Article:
The Death of an American Idea

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  1. Skull Pilot
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    The Death of the American Idea by Mark Steyn on National Review Online

    Unlike those excitable countries where the peasants overrun the presidential palace, settled democratic societies rarely vote to “go left.” Yet oddly enough that's where they've all gone. In its assumptions about the size of the state and the role of government, almost every advanced nation is more left than it was, and getting lefter. Even in America, federal spending (in inflation-adjusted 2007 dollars) has gone from $600 billion in 1965 to $3 trillion today. The Heritage Foundation put it in a convenient graph: It's pretty much a straight line across four decades, up, up, up. Doesn't make any difference who controls Congress, who's in the White House. The government just grows and grows, remorselessly. Every two years, the voters walk out of their town halls and school gyms and tell the exit pollsters that three-quarters of them are “moderates” or “conservatives” (ie, the center and the right) and barely 20 per cent are “liberals.” And then, regardless of how the vote went, big government just resumes its inexorable growth.

    “The greatest dangers to liberty,” wrote Justice Brandeis, “lurk in the insidious encroachment by men of zeal, well meaning but without understanding.”

    If you went back to the end of the 19th century and suggested to, say, William McKinley that one day Americans would find themselves choosing between a candidate promising to guarantee your mortgage and a candidate promising to give “tax cuts” to millions of people who pay no taxes he would scoff at you for concocting some patently absurd H G Wells dystopian fantasy. Yet it happened. Slowly, remorselessly, government metastasized to the point where it now seems entirely normal for Peggy Joseph of Sarasota, Florida to vote for Obama because “I won't have to worry about putting gas in my car. I won't have to worry about paying my mortgage.”

    I don't need Barack Obama's help to “spread the wealth around.” I spread my wealth around every time I hire somebody, expand my business, or just go to the general store and buy a quart of milk and loaf of bread....It's not a choice between hoarding and spreading, but a choice between who spreads it best: an individual free to make his own decisions about investment and spending, or Barney Frank. I don't find that a difficult question to answer. More to the point, put Barney & Co in charge of the spreading, and there'll be a lot less to spread.

    What happened to Americans?

    What caused our surrender to government?

    Have we all become so feeble and weak minded that the only solution we see to our problems and challenges is more government control over our lives?

    We are giving up our basic liberties to an insatiable beast. We throw one liberty after another into the maw of government like virgins into a volcano. Who will be the one to change our inexorable slide from liberty and freedom into government worship and subservience?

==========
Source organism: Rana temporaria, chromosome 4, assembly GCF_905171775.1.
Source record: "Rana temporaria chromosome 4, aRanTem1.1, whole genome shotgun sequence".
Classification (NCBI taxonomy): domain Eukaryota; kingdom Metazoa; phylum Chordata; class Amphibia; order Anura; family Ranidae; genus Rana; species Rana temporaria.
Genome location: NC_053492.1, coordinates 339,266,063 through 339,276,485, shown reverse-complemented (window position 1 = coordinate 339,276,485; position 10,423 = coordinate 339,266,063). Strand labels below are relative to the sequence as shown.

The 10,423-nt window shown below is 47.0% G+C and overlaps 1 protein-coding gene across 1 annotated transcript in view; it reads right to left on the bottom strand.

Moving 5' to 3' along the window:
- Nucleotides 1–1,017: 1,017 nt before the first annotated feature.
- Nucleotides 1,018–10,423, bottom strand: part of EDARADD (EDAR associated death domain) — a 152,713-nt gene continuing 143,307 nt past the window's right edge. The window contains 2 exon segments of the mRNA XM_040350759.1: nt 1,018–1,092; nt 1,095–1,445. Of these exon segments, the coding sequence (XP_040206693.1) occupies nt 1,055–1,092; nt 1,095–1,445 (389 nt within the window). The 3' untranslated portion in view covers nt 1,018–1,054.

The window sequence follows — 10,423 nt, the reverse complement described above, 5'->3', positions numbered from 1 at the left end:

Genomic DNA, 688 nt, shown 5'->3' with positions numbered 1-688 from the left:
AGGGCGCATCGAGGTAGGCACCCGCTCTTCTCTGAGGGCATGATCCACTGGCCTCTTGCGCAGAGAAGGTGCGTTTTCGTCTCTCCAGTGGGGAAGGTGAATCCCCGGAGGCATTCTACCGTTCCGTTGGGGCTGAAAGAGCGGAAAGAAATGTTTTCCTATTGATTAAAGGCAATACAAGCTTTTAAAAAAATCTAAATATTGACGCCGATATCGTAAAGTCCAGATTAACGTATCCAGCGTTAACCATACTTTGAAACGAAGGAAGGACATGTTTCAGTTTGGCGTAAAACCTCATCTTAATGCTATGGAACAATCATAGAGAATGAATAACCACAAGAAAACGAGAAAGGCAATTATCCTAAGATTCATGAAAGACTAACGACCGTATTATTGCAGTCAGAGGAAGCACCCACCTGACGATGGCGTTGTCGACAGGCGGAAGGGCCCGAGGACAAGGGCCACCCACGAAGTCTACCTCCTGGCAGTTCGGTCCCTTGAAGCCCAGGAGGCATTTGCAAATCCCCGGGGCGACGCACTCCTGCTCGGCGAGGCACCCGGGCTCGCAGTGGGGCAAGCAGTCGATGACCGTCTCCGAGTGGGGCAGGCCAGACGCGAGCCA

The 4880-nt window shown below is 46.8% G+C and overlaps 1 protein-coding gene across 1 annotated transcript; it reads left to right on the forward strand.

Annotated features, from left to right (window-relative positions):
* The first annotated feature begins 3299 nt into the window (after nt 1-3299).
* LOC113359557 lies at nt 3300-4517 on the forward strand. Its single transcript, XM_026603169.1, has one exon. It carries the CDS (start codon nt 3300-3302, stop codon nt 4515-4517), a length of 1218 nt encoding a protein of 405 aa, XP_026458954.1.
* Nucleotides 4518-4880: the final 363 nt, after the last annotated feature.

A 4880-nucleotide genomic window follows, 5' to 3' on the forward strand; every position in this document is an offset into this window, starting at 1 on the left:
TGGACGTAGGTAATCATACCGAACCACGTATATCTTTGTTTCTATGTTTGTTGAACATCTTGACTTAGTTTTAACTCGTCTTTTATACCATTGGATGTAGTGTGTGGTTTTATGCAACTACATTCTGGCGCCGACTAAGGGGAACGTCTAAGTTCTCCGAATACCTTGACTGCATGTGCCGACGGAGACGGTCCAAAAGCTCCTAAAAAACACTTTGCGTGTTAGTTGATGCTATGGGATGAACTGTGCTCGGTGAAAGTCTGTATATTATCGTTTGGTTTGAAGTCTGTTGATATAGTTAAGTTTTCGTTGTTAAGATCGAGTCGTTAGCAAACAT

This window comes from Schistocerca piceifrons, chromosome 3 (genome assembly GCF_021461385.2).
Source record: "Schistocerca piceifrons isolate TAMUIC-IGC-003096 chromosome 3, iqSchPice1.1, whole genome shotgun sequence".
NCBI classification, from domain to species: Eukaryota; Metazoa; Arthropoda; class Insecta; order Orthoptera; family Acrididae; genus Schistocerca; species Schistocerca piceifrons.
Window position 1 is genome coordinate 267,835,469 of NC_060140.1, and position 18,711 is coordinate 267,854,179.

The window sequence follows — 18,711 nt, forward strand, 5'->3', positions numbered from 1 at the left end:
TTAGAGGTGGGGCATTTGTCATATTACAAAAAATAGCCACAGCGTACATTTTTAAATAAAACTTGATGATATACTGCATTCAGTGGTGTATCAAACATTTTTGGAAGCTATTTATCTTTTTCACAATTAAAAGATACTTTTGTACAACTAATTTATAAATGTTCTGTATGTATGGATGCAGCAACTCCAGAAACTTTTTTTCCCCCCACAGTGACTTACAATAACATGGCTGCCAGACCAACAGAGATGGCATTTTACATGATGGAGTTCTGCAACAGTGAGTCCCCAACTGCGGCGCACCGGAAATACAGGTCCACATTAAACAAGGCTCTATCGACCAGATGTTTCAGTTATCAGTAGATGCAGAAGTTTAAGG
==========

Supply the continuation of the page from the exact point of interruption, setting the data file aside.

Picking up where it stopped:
In the face of unending and exponential government growth and control, what will be the catalyst for the people to say enough? Who will lead us back to liberty and freedom and away from servitude to the government. We already work for the government for 75 days a year just to pay our tax obligations. Now we have a president to be calling for 3 months of mandatory voluntary service.

    Where are the Patriots of old? The men who stood and died for individual freedom and liberty. Men who fought for the rights we so blithely take for granted and yes the rights we seem so eager to give up in return for government assistance.

    In the past, people wanting freedom moved from their oppressors to carve out a new civilization in a new land. We however cannot move. There is no place left to go. We must stand our ground and fight. Fight to regain control of our lives from the very government that once defended our liberties and freedom but that now demands we subjugate ourselves and lessen our grip on the very liberties it claims to provide.

    As we allow ourselves to be dependent on the government, we lose our grip on freedom by default while the government gains more control over our lives and tells us were freer than before.

    The 2008 Index of Government Dependency

    Americans have always expressed concern about becoming dependent on government,...

    This concern is also partly explained by a fear that the very nature of American democracy will change as citizens become more reliant on govern*ment. A citizenry that reaches a certain tipping point in its dependency on government runs the risk of evolving into a society that demands an ever-expanding state that caters to group self-interests rather than pursuing the public good.

    These demands will probably grow as more and more Americans pay no taxes for the government services they receive. In 2004, 39.6 million adult individuals paid no taxes, and millions more paid next to nothing. This number stood at 38.8 mil*lion in 2007, or 28 percent of all taxpayers. Some will wonder how likely it is that Congress can restrain the growth of dependency-creating pro*grams when more and more Americans pay noth*ing to receive aid.


    The growing realization that the flagship entitle*ment programs and the growing number of taxpay*ers with no financial stake in the government threaten to bankrupt that government has led to an increasing interest across the political spectrum in the growth of dependency-creating initiatives. Are we closing in on a tipping point that endangers the workings of our democracy?

    When do we stand up and tip the balance back to freedom from government dependency?
     
    Last edited: Nov 11, 2008

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